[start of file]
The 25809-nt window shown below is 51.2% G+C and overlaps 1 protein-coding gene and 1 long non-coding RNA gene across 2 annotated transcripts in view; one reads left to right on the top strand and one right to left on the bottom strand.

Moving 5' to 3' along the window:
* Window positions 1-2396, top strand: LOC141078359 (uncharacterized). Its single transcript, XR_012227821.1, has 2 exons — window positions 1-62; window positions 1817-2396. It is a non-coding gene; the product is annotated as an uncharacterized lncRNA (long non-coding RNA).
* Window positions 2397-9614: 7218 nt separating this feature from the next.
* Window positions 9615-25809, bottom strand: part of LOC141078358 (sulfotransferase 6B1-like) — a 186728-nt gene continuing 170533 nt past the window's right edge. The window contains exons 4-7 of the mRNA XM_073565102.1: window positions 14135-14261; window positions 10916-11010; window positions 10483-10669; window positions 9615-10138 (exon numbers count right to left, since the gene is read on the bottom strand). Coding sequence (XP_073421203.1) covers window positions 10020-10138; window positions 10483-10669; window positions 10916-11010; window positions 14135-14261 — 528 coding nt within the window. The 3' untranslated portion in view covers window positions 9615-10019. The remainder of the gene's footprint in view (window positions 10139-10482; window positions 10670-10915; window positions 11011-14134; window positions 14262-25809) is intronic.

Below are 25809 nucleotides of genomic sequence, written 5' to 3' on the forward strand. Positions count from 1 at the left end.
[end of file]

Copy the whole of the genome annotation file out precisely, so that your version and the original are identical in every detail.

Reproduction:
The 25809-nt window shown below is 51.2% G+C and overlaps 1 protein-coding gene and 1 long non-coding RNA gene across 2 annotated transcripts in view; one reads left to right on the top strand and one right to left on the bottom strand.

Moving 5' to 3' along the window:
* Window positions 1-2396, top strand: LOC141078359 (uncharacterized). Its single transcript, XR_012227821.1, has 2 exons — window positions 1-62; window positions 1817-2396. It is a non-coding gene; the product is annotated as an uncharacterized lncRNA (long non-coding RNA).
* Window positions 2397-9614: 7218 nt separating this feature from the next.
* Window positions 9615-25809, bottom strand: part of LOC141078358 (sulfotransferase 6B1-like) — a 186728-nt gene continuing 170533 nt past the window's right edge. The window contains exons 4-7 of the mRNA XM_073565102.1: window positions 14135-14261; window positions 10916-11010; window positions 10483-10669; window positions 9615-10138 (exon numbers count right to left, since the gene is read on the bottom strand). Coding sequence (XP_073421203.1) covers window positions 10020-10138; window positions 10483-10669; window positions 10916-11010; window positions 14135-14261 — 528 coding nt within the window. The 3' untranslated portion in view covers window positions 9615-10019. The remainder of the gene's footprint in view (window positions 10139-10482; window positions 10670-10915; window positions 11011-14134; window positions 14262-25809) is intronic.

Below are 25809 nucleotides of genomic sequence, written 5' to 3' on the forward strand. Positions count from 1 at the left end.